It’s been a vibrant second week on the blog! Our post on Monday about comments generated more than 60 comments. We are reading each of your posts, and your ideas are being passed on to the teams working on the redesign and other digital products. Keep them coming!
Here are the takeaways for us this week. See if you agree and continue adding your thoughts.
- Anonymous vs. Facebook comments: Many commenters were against the idea of commenting through Facebook accounts. There were privacy concerns, concerns about if the comments would appear on their friends’ Facebook pages, and concerns about how to sign on from work, because some companies do not allow Facebook access. And there are readers who don’t have Facebook accounts. These are all good points.
Question: What if we offered commenting with Facebook as one way to comment, but along with other methods as well?
- Comment threads/tools: A good idea we heard was allowing the ability to comment on comments, essentially creating nests of comments within a thread. Also suggested was the ability to “like/dislike” or “approve/disapprove” comments, much like the Facebook “like” button.
- Commenting on stories: Some of you lamented the fact that we don’t allow commenting on every story, just on what appears on our blogs. This is a topic that we’ve debated about in the newsroom. We aim to keep the discourse civil, and opening up every story to commenting also opens the possibility of haters taking over. But we also don’t have the resources to monitor every comment that would come in. More discussion to come.
- Hiding comments: Some have asked for the ability for individuals to “hide” certain commenters the way you can hide them on Facebook. It would make the comment-reading experience (which a lot of you enjoy) more pleasant, it seems. Good idea.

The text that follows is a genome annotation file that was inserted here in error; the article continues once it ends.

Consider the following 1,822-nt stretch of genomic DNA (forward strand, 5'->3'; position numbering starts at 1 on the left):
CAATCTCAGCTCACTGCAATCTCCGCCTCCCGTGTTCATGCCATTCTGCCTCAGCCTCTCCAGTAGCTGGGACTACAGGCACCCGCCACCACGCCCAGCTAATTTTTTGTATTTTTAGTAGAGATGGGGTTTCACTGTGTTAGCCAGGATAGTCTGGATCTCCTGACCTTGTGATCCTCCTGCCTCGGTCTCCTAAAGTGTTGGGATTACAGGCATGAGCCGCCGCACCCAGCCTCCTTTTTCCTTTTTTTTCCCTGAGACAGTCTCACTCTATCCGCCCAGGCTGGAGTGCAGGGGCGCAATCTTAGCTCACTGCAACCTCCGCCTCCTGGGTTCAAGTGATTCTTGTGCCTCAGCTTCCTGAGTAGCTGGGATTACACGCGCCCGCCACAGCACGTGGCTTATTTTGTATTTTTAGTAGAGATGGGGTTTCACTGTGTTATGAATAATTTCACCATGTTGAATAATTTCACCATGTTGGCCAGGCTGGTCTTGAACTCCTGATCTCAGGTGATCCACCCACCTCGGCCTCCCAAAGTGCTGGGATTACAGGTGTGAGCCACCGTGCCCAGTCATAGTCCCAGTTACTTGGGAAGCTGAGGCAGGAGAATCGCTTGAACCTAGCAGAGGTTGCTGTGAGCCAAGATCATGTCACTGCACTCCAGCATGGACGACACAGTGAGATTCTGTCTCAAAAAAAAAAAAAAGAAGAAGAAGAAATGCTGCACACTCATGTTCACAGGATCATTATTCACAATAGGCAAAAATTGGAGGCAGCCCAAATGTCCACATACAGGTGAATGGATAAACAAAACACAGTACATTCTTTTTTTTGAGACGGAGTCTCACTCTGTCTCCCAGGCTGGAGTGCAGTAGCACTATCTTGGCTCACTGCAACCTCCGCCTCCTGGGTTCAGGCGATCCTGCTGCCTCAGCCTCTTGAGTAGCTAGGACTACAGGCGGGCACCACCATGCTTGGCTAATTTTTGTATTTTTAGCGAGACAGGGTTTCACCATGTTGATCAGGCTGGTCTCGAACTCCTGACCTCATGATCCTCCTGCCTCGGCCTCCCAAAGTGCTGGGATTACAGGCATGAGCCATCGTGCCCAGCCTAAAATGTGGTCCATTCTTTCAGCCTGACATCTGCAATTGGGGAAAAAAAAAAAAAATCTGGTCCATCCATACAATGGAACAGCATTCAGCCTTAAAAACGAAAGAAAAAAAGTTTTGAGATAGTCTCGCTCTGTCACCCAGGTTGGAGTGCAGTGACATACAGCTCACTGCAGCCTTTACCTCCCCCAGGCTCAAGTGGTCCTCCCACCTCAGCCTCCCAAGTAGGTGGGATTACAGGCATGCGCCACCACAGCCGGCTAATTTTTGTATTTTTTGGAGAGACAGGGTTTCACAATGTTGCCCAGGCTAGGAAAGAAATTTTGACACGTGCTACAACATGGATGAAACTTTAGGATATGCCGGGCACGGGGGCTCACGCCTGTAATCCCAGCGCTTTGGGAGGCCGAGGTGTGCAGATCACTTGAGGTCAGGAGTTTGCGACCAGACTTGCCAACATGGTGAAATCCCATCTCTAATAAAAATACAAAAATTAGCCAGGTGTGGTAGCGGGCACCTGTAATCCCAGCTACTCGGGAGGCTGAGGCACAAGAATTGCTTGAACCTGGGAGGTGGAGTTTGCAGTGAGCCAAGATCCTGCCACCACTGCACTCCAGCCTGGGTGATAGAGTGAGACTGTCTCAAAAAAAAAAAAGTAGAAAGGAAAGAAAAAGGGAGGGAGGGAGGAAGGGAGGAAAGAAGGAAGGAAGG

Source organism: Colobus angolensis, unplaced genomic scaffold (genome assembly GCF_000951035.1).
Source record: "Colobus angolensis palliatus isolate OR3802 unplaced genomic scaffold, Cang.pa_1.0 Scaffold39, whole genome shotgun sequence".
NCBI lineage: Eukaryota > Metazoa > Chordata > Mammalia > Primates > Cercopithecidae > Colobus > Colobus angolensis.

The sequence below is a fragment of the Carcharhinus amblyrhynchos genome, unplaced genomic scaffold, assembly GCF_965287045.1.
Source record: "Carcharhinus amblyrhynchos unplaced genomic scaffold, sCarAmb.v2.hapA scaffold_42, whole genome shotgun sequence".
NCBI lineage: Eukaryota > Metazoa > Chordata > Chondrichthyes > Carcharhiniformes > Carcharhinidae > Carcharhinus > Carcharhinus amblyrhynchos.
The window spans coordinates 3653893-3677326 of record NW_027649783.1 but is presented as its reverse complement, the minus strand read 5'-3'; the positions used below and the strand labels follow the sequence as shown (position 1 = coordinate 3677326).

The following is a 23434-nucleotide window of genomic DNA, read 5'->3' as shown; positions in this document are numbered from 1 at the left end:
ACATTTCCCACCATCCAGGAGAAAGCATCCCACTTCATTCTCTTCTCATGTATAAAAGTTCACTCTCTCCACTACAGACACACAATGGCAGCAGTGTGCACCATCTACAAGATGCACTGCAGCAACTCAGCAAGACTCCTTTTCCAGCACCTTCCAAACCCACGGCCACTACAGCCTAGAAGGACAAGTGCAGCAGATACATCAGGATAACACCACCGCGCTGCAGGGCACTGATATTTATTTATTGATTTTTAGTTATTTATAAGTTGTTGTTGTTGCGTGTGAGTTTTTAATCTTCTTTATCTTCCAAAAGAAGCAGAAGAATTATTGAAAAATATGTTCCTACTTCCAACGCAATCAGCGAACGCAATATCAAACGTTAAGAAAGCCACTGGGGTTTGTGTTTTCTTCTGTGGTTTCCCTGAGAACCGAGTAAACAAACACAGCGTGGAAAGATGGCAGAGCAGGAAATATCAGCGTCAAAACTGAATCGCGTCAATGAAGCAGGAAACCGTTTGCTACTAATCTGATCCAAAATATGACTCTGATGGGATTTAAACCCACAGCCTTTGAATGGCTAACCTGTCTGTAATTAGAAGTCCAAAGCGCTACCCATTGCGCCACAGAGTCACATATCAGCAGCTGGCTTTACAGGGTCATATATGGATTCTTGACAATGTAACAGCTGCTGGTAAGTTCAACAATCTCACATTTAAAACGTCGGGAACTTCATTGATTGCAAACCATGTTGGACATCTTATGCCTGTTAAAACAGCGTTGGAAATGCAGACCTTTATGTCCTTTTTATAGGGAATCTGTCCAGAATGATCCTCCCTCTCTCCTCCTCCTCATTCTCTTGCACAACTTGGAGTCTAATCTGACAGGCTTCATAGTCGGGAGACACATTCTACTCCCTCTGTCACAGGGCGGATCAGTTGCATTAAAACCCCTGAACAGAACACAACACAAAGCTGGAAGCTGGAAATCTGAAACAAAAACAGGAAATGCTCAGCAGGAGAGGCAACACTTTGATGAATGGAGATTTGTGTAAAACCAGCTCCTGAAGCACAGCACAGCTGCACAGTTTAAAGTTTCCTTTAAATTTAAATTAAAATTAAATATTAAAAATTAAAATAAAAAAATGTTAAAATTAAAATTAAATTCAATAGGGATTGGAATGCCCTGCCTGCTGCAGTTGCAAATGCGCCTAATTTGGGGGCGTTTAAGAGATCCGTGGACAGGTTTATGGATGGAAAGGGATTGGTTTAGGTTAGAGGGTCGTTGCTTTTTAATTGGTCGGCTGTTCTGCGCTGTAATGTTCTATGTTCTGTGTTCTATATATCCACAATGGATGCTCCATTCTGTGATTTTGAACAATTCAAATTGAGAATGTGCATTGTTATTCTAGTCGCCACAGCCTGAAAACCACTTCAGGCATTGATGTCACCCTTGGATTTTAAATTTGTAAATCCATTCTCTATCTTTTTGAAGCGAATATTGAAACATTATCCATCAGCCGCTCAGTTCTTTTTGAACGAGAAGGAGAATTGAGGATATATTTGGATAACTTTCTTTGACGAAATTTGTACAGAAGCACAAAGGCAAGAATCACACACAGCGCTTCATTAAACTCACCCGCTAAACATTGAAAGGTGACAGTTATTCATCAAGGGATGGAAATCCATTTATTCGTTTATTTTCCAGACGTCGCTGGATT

- Spam & browsers: CAPTCHA code woes. Right now we ask readers to fill out a Captcha code when submitting comments to block out spammers. It’s worked wonders against spamming (when “Fridge Magnet” blogger Lindsey Nair turned it off recently to test this theory, she got more than 300 spams overnight), but it frustrates some readers. Also, it seems things might work a little differently on different browsers (Google Chrome vs. Firefox vs. Explorer). We’ll continue to explore.
- You love Kevin Myatt’s ‘Weather Journal’ blog along with many other Roanoke Times bloggers you mentioned. That’s awesome and we’re glad to hear it.
On the value of reader-generated content:
This post didn’t generate as much discussion, but it’s clear that while readers see the value of reader-generated content, they don’t want to see it dilute or replace news stories that our staff produces. There could be good and useful ways to mesh the two, however, on certain types of stories.
As the editor of the Extra section, which often publishes solicited reader-generated content, I see their value in the newspaper. From funny Scared-of-Santa photos to poignant letters from women to their younger selves, I have enjoyed having readers share a bit of themselves in the paper. To me, that’s what makes The Roanoke Times a community resource and something you can’t get anywhere else. It teaches us about the people in our community.
But it doesn’t replace news or news coverage. It’s just another way we can represent our little corner of the world. This is also a topic we’ll continue to explore, so please keep sharing your thoughts.
Thanks for all your input this week. Your feedback is very valuable to us.